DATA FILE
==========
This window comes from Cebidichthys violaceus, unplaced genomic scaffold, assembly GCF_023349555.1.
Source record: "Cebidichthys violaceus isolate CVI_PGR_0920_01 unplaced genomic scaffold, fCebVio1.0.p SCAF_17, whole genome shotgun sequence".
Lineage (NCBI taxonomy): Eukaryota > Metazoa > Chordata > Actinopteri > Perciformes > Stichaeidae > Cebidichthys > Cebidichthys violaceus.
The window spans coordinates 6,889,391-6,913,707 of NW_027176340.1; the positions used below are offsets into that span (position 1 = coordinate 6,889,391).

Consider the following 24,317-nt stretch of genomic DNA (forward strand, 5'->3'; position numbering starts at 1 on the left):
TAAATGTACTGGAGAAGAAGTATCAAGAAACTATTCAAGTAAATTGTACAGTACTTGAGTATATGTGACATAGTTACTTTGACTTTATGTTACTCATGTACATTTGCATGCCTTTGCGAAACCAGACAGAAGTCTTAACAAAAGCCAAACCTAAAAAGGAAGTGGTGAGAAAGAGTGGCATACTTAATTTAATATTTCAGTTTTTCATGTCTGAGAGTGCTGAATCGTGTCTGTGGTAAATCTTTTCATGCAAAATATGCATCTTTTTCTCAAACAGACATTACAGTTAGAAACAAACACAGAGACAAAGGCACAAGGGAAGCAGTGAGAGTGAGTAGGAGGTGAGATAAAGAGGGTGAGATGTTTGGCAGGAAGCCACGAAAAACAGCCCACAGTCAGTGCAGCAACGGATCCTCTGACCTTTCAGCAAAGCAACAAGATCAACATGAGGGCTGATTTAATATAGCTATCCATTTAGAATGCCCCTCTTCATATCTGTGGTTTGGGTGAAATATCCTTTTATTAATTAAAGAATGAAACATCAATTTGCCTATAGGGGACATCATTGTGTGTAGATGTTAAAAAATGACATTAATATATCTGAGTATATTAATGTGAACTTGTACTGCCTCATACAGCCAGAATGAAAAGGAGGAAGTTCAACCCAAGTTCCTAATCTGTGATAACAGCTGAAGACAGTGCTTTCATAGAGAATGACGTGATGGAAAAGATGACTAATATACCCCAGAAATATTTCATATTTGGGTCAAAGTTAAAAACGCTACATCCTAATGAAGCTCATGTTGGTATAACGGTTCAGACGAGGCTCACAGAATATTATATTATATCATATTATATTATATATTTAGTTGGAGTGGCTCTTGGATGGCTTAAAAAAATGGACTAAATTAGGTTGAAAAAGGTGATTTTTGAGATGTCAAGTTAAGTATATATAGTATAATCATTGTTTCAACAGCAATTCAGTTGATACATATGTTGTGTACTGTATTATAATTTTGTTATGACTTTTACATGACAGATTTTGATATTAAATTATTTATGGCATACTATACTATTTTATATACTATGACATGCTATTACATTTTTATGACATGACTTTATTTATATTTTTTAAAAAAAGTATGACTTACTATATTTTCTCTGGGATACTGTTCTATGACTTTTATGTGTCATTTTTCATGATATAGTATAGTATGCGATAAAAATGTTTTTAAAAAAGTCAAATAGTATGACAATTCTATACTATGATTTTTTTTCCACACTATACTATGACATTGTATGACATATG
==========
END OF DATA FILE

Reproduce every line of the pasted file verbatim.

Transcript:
This window comes from Cebidichthys violaceus, unplaced genomic scaffold, assembly GCF_023349555.1.
Source record: "Cebidichthys violaceus isolate CVI_PGR_0920_01 unplaced genomic scaffold, fCebVio1.0.p SCAF_17, whole genome shotgun sequence".
Lineage (NCBI taxonomy): Eukaryota > Metazoa > Chordata > Actinopteri > Perciformes > Stichaeidae > Cebidichthys > Cebidichthys violaceus.
The window spans coordinates 6,889,391-6,913,707 of NW_027176340.1; the positions used below are offsets into that span (position 1 = coordinate 6,889,391).

Consider the following 24,317-nt stretch of genomic DNA (forward strand, 5'->3'; position numbering starts at 1 on the left):
TAAATGTACTGGAGAAGAAGTATCAAGAAACTATTCAAGTAAATTGTACAGTACTTGAGTATATGTGACATAGTTACTTTGACTTTATGTTACTCATGTACATTTGCATGCCTTTGCGAAACCAGACAGAAGTCTTAACAAAAGCCAAACCTAAAAAGGAAGTGGTGAGAAAGAGTGGCATACTTAATTTAATATTTCAGTTTTTCATGTCTGAGAGTGCTGAATCGTGTCTGTGGTAAATCTTTTCATGCAAAATATGCATCTTTTTCTCAAACAGACATTACAGTTAGAAACAAACACAGAGACAAAGGCACAAGGGAAGCAGTGAGAGTGAGTAGGAGGTGAGATAAAGAGGGTGAGATGTTTGGCAGGAAGCCACGAAAAACAGCCCACAGTCAGTGCAGCAACGGATCCTCTGACCTTTCAGCAAAGCAACAAGATCAACATGAGGGCTGATTTAATATAGCTATCCATTTAGAATGCCCCTCTTCATATCTGTGGTTTGGGTGAAATATCCTTTTATTAATTAAAGAATGAAACATCAATTTGCCTATAGGGGACATCATTGTGTGTAGATGTTAAAAAATGACATTAATATATCTGAGTATATTAATGTGAACTTGTACTGCCTCATACAGCCAGAATGAAAAGGAGGAAGTTCAACCCAAGTTCCTAATCTGTGATAACAGCTGAAGACAGTGCTTTCATAGAGAATGACGTGATGGAAAAGATGACTAATATACCCCAGAAATATTTCATATTTGGGTCAAAGTTAAAAACGCTACATCCTAATGAAGCTCATGTTGGTATAACGGTTCAGACGAGGCTCACAGAATATTATATTATATCATATTATATTATATATTTAGTTGGAGTGGCTCTTGGATGGCTTAAAAAAATGGACTAAATTAGGTTGAAAAAGGTGATTTTTGAGATGTCAAGTTAAGTATATATAGTATAATCATTGTTTCAACAGCAATTCAGTTGATACATATGTTGTGTACTGTATTATAATTTTGTTATGACTTTTACATGACAGATTTTGATATTAAATTATTTATGGCATACTATACTATTTTATATACTATGACATGCTATTACATTTTTATGACATGACTTTATTTATATTTTTTAAAAAAAGTATGACTTACTATATTTTCTCTGGGATACTGTTCTATGACTTTTATGTGTCATTTTTCATGATATAGTATAGTATGCGATAAAAATGTTTTTAAAAAAGTCAAATAGTATGACAATTCTATACTATGATTTTTTTTCCACACTATACTATGACATTGTATGACATATG